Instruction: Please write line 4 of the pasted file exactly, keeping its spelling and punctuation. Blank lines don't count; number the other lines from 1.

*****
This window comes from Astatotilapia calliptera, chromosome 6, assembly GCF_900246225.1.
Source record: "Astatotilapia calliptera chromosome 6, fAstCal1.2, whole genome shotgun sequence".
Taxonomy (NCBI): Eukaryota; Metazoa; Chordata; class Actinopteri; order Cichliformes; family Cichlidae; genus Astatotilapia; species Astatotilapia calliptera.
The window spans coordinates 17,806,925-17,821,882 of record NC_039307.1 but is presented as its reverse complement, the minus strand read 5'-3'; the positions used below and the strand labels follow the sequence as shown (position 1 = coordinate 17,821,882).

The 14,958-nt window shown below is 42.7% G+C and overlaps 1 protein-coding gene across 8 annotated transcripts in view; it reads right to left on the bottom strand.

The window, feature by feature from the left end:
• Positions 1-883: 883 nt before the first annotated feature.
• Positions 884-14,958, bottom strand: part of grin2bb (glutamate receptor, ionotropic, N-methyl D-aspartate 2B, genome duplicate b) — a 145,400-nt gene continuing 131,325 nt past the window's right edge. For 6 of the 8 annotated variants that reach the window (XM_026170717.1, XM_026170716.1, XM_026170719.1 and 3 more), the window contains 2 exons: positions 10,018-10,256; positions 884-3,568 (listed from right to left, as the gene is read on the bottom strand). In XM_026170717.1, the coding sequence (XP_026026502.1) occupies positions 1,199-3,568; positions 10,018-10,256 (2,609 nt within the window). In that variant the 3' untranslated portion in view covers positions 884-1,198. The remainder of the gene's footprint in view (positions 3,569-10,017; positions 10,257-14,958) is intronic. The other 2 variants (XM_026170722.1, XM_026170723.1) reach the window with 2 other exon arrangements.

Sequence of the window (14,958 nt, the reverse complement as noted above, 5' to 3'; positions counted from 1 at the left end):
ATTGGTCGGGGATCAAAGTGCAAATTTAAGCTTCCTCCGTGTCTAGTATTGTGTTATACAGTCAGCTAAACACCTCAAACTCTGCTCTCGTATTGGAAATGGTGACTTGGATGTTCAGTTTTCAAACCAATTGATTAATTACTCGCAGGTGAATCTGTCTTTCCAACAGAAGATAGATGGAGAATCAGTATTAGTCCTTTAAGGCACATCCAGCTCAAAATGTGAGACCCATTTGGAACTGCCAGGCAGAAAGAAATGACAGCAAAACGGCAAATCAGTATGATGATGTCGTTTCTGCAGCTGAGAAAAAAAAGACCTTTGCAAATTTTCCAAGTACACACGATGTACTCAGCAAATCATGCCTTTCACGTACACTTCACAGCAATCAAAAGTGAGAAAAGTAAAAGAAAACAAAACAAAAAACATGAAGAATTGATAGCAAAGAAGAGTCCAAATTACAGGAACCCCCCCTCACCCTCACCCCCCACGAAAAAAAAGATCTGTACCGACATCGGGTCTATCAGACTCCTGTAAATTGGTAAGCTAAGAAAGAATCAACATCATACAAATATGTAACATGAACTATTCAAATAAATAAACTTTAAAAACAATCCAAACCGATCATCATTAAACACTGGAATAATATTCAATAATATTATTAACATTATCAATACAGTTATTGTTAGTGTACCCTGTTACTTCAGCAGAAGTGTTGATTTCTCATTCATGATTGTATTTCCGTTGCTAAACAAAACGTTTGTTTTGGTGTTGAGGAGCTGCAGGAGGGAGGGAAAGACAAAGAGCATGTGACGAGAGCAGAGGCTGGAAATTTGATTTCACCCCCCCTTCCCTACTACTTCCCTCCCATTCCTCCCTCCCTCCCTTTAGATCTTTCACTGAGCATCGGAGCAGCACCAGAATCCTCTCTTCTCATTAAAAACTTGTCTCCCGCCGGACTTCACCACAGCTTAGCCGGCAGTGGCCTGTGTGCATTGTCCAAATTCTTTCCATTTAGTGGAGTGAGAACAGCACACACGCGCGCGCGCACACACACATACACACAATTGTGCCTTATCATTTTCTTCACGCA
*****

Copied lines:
The window spans coordinates 17,806,925-17,821,882 of record NC_039307.1 but is presented as its reverse complement, the minus strand read 5'-3'; the positions used below and the strand labels follow the sequence as shown (position 1 = coordinate 17,821,882).